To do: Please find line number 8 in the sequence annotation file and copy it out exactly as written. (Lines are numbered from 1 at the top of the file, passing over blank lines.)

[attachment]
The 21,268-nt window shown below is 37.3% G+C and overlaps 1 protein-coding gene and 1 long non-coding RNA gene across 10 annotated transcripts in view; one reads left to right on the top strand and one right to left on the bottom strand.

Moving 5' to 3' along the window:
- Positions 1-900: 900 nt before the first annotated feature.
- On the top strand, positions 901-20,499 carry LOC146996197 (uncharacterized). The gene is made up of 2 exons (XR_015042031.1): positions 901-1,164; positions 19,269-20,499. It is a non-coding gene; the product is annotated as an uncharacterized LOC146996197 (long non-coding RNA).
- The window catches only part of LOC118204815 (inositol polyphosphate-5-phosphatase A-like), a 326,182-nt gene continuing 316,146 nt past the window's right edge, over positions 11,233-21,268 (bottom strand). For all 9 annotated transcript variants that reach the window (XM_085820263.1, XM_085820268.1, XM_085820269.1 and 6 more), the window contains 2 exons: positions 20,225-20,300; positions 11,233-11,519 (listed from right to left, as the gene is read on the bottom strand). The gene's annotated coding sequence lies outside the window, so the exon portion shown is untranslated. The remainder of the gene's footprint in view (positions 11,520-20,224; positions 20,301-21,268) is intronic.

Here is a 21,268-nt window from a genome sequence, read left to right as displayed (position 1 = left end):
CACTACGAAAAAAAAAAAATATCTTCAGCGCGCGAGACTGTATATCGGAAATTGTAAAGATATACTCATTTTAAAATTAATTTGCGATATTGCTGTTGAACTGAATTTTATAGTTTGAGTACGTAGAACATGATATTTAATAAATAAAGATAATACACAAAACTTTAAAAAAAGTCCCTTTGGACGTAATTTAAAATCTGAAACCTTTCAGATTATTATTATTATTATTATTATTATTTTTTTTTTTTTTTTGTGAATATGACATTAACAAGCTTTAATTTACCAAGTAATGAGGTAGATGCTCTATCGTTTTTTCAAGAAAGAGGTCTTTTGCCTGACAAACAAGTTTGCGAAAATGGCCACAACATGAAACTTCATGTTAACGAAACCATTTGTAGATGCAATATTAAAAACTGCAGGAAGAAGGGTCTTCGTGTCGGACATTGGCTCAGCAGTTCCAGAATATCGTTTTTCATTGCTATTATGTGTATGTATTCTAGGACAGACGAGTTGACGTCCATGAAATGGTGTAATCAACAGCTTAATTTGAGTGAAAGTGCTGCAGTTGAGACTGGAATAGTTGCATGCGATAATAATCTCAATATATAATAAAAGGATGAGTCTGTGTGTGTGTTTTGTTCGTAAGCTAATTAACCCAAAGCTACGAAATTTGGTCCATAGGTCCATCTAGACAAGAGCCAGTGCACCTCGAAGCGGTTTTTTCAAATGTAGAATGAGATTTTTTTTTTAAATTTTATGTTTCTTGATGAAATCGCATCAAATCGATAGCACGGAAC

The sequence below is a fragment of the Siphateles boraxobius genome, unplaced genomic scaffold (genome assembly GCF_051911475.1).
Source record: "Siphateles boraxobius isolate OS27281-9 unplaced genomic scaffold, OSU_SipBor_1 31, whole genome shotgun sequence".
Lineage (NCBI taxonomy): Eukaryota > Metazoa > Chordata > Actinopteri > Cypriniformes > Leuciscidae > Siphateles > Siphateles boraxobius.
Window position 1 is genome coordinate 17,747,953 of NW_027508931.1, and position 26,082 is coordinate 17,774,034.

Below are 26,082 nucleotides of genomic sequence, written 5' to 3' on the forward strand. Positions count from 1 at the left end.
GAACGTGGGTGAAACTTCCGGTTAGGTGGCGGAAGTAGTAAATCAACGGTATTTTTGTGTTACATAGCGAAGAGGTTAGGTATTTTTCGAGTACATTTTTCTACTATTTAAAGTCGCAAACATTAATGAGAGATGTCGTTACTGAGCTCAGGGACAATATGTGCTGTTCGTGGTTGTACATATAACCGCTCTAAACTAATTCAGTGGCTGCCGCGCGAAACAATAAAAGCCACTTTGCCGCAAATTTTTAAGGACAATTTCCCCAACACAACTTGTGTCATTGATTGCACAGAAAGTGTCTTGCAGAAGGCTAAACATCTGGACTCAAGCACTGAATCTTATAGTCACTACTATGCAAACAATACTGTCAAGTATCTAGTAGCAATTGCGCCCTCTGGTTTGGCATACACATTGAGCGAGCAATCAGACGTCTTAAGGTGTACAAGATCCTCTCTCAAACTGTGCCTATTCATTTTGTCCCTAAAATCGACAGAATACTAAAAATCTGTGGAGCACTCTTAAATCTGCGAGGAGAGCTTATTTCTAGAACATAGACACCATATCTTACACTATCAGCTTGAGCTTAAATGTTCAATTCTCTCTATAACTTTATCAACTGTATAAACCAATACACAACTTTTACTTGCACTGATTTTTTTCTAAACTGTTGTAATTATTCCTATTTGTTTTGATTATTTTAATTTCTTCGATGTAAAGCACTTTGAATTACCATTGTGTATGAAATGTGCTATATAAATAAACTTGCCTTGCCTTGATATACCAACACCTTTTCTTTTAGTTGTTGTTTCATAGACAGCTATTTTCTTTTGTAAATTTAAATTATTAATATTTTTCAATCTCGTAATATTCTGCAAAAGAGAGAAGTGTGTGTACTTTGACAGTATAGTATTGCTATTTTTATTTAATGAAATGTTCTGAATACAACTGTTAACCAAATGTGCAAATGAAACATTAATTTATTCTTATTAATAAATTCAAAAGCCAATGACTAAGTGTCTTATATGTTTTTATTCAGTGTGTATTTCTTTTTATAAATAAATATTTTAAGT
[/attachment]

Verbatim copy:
The sequence below is a fragment of the Siphateles boraxobius genome, unplaced genomic scaffold (genome assembly GCF_051911475.1).